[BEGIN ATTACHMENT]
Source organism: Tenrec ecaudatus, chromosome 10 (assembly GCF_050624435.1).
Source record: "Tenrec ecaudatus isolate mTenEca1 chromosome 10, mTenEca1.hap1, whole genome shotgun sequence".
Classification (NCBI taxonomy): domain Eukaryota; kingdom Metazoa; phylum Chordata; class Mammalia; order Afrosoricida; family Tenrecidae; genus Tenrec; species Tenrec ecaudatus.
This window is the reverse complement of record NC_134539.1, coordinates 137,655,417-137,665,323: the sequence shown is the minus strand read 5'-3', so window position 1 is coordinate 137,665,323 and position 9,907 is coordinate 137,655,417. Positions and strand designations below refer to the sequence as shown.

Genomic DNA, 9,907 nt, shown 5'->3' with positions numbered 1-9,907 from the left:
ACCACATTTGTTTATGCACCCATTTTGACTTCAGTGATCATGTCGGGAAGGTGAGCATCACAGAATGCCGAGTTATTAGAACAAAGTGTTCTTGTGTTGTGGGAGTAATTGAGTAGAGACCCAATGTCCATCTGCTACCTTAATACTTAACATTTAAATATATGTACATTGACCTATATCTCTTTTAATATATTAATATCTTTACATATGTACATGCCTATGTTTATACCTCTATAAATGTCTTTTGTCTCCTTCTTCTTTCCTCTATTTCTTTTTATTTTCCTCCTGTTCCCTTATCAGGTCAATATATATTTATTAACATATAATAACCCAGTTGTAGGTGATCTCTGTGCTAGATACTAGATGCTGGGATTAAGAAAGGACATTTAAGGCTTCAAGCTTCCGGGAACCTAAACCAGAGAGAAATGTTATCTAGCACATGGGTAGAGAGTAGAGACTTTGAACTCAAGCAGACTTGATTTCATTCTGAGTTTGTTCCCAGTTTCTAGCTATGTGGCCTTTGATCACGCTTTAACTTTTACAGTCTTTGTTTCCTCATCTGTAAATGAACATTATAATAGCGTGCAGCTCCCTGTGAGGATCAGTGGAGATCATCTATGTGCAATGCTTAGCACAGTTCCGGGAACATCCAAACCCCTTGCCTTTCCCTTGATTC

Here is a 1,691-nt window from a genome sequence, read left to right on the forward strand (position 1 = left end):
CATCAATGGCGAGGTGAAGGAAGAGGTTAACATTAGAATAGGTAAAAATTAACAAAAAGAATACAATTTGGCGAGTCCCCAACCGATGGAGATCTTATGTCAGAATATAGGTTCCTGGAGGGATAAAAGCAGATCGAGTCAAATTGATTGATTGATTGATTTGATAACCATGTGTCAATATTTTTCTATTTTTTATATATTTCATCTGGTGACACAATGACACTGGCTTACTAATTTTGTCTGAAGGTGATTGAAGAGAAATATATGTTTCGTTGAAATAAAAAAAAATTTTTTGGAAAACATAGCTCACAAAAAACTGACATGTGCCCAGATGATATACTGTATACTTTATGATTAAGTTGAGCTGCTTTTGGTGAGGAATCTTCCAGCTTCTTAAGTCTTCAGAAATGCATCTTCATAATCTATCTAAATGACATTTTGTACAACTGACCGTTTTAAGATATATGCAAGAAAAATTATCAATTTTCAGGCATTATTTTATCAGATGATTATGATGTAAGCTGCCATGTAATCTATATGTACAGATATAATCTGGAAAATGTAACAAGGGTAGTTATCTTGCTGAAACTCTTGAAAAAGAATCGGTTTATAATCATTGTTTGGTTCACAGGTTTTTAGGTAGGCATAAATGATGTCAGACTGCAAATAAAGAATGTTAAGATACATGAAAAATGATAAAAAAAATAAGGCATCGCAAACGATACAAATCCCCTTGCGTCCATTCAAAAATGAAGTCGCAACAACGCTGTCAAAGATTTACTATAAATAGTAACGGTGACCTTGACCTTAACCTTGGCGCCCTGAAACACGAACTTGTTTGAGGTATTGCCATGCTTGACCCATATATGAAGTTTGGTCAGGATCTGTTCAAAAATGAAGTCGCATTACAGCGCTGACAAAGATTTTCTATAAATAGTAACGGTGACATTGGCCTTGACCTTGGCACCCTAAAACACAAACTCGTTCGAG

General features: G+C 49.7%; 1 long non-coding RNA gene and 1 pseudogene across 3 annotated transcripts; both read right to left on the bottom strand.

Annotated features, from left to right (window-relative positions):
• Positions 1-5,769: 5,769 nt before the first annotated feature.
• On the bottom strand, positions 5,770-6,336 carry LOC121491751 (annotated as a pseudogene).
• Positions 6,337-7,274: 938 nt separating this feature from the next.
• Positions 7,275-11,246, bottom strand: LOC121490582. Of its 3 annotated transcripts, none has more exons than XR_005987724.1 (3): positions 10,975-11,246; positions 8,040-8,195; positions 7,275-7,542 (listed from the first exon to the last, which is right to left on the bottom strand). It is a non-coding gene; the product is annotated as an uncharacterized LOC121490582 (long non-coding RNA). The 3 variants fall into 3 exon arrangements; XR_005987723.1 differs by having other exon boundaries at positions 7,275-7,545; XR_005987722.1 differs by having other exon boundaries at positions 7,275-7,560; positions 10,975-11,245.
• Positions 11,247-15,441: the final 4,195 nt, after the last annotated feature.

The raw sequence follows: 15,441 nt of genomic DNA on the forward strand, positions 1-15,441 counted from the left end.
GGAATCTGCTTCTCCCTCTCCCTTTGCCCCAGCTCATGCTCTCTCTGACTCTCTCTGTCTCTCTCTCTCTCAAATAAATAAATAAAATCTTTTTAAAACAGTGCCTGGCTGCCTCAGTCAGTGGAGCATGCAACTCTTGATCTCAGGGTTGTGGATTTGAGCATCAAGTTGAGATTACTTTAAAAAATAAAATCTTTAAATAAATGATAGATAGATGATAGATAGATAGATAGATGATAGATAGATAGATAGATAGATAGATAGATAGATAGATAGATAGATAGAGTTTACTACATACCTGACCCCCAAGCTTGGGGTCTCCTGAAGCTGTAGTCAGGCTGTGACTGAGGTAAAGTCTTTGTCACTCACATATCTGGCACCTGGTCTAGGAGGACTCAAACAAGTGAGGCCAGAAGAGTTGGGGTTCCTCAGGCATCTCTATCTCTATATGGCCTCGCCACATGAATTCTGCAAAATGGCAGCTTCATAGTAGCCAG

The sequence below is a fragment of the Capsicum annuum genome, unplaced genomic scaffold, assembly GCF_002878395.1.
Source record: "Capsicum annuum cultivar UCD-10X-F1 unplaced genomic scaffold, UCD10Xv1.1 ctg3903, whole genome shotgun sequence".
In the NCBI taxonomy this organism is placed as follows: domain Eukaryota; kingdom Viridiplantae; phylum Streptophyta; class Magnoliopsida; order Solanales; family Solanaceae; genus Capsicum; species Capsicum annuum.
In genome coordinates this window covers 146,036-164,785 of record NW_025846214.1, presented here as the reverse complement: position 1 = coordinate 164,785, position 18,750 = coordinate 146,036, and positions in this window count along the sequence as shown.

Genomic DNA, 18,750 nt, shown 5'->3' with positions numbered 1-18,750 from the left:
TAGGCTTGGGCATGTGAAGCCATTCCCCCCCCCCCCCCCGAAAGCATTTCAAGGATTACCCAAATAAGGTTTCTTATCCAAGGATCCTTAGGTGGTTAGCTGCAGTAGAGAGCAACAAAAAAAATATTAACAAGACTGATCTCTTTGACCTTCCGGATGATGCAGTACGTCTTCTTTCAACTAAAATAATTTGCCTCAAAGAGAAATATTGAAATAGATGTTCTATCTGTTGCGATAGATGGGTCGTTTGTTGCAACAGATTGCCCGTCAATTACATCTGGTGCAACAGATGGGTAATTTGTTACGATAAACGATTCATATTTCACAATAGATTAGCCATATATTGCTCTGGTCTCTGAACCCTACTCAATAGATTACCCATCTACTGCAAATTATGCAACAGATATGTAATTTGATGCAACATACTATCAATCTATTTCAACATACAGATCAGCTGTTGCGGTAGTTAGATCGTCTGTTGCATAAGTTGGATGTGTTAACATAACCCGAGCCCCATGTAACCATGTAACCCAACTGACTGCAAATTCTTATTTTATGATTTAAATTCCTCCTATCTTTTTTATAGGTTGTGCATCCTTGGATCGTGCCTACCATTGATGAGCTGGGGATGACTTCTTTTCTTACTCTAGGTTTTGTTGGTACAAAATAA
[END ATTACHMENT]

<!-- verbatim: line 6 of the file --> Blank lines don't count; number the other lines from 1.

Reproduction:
ACCACATTTGTTTATGCACCCATTTTGACTTCAGTGATCATGTCGGGAAGGTGAGCATCACAGAATGCCGAGTTATTAGAACAAAGTGTTCTTGTGTTGTGGGAGTAATTGAGTAGAGACCCAATGTCCATCTGCTACCTTAATACTTAACATTTAAATATATGTACATTGACCTATATCTCTTTTAATATATTAATATCTTTACATATGTACATGCCTATGTTTATACCTCTATAAATGTCTTTTGTCTCCTTCTTCTTTCCTCTATTTCTTTTTATTTTCCTCCTGTTCCCTTATCAGGTCAATATATATTTATTAACATATAATAACCCAGTTGTAGGTGATCTCTGTGCTAGATACTAGATGCTGGGATTAAGAAAGGACATTTAAGGCTTCAAGCTTCCGGGAACCTAAACCAGAGAGAAATGTTATCTAGCACATGGGTAGAGAGTAGAGACTTTGAACTCAAGCAGACTTGATTTCATTCTGAGTTTGTTCCCAGTTTCTAGCTATGTGGCCTTTGATCACGCTTTAACTTTTACAGTCTTTGTTTCCTCATCTGTAAATGAACATTATAATAGCGTGCAGCTCCCTGTGAGGATCAGTGGAGATCATCTATGTGCAATGCTTAGCACAGTTCCGGGAACATCCAAACCCCTTGCCTTTCCCTTGATTC